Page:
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http://www.canis-kynos.de/forum/atta...achmentid=1293
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Old 25-10-2009, 22:28   #8
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Quote:
Originally Posted by michaelundinaeichhorn View Post
No lo entiendo

Best regards / Mikael
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Old 25-10-2009, 22:44   #9
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No lo entiendo

Best regards / Mikael
What the link or what they did? What they did no sensible person can understand.

Best regards
Ina
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Old 25-10-2009, 23:56   #10
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Quote:
Originally Posted by michaelundinaeichhorn View Post
What the link or what they did? What they did no sensible person can understand.

Best regards
Ina
I did not understand the info on the link As I did not understand the language

Best regards / Mikael
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Old 26-10-2009, 06:50   #11
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What the link or what they did?
neither ... nor - because there is nothing to understand if you are not registered in
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Old 26-10-2009, 07:15   #12
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Oh, I am very sorry, I didn´t realize that
It was an article about the killing of the yellowstone wolves. The whole research done on this wolves can´t be used any longer for the project that they have been collared for (what costs 1500,--/wolf) because it is a long-term study on packs without human influence. One of the things it showed is that older wolves (what means older than 4!, the average live span in the wild is 6!) don´t hunt elks any more on their own. The youngers do it and sometimes get help from the olders in the end and all of them feed of the prey. But it also means that if you want to increase the number of elks in wolfterritory it is the wrong way to kill adult wolves because they are the ones that don´t prefer elks any longer. And management plans always go out from the thinking that you have the more elks the more wolves you shoot, what is showed to be wrong in this study.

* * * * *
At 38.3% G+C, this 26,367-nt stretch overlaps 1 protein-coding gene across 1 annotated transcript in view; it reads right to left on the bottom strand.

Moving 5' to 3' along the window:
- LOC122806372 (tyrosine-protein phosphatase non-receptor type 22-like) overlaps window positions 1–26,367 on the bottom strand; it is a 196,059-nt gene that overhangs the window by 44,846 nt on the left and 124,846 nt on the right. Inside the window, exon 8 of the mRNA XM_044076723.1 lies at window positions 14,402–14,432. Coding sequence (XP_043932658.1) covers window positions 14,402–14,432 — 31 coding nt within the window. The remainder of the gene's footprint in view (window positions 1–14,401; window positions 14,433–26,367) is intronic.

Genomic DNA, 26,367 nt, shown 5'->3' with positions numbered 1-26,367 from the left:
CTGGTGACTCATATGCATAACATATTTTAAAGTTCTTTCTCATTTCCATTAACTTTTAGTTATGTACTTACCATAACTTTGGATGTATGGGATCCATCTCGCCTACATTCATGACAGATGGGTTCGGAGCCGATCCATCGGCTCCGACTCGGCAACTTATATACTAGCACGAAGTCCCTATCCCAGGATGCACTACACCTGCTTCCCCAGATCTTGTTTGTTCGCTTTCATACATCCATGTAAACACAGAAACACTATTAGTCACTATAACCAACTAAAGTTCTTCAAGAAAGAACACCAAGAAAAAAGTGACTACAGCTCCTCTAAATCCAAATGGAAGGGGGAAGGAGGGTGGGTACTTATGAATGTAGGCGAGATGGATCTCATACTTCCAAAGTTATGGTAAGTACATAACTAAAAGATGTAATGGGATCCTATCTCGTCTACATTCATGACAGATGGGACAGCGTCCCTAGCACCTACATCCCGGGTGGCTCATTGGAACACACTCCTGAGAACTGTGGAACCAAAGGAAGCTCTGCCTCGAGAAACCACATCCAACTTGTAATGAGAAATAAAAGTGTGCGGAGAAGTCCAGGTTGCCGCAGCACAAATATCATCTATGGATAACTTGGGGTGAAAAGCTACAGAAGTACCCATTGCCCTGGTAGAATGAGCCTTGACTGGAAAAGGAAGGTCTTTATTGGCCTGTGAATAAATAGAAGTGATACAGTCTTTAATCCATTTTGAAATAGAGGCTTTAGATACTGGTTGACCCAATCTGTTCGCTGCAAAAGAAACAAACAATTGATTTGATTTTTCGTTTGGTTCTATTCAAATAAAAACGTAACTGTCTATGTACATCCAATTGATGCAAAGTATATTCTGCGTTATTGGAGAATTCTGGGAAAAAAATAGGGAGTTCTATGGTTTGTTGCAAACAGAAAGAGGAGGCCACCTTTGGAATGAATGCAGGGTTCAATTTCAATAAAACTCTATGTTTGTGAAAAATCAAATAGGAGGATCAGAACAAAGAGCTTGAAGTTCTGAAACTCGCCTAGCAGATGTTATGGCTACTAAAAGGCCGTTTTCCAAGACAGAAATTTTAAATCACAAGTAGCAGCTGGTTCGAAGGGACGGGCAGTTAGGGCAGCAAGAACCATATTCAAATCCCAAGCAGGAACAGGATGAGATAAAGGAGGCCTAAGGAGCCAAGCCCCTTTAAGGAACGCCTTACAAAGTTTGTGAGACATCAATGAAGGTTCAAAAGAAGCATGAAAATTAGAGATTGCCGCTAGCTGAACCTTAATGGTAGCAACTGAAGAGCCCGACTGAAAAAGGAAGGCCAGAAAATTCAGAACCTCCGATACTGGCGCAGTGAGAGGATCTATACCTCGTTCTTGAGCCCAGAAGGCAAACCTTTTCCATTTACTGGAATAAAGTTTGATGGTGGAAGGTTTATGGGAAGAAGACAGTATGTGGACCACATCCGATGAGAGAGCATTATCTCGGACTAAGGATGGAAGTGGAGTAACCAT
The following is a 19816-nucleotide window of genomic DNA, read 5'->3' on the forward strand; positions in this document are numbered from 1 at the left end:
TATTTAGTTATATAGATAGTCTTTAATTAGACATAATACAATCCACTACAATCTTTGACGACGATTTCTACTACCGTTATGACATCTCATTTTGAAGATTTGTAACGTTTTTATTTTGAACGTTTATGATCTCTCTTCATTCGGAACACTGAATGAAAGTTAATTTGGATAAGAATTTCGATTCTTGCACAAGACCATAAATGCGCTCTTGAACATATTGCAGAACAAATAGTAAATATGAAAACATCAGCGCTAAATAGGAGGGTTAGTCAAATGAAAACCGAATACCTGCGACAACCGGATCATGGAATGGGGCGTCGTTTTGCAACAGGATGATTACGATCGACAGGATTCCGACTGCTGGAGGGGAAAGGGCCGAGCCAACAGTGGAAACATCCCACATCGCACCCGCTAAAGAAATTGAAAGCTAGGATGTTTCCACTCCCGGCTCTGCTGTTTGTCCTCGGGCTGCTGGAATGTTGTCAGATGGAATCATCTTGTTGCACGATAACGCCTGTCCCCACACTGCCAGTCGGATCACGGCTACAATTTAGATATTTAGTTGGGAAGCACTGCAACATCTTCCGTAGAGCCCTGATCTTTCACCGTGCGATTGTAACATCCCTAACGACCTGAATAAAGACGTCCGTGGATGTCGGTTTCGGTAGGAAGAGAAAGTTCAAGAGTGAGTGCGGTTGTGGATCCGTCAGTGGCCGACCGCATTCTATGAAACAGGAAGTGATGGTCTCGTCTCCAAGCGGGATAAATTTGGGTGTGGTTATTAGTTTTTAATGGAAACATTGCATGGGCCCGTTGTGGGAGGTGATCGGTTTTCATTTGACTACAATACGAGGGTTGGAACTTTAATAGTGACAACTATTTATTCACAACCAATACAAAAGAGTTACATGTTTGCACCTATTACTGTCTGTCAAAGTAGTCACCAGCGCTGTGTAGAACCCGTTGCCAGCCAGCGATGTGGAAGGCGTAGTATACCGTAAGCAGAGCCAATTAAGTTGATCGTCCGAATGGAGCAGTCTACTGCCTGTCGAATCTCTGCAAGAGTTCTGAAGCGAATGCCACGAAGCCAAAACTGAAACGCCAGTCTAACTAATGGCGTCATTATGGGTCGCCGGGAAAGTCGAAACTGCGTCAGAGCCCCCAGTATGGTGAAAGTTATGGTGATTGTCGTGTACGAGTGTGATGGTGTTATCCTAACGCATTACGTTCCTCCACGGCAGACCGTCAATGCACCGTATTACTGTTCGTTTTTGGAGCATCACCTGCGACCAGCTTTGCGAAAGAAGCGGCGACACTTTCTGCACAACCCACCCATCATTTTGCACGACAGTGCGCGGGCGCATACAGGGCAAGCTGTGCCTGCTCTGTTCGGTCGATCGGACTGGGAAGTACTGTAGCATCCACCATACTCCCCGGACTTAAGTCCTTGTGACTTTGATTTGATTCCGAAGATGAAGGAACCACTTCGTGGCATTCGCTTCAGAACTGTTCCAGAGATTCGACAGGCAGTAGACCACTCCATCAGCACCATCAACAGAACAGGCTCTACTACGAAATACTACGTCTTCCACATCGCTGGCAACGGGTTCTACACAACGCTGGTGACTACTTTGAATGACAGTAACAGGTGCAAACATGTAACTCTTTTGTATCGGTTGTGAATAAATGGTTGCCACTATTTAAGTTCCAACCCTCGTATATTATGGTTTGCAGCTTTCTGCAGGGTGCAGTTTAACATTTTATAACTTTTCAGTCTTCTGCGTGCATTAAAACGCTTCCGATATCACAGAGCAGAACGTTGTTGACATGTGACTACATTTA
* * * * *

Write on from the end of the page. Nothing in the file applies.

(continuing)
The killing of the adults of the cottonwood pack not only means that the puppies will die but also that very likely the younger wolves that still wander around will spread out of the park into lifestock-areas and that in general the younger wolves will hunt mor elks than before.
And of course that a project that would have helped to find out how to do a better management has been severely disturbed or maybe destroid by exactly the people who could have been having the benefit of it.

Ina

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Old 26-10-2009, 09:52   #13
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Quote:
Originally Posted by michaelundinaeichhorn View Post
And of course that a project that would have helped to find out how to do a better management has been severely disturbed or maybe destroid by exactly the people who could have been having the benefit of it.
This is just the thing that drives me up the wall. People are stupid and not willing to learn, because they are the most intelligent ones (usually because God or the voters made them so).
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Old 26-10-2009, 10:24   #14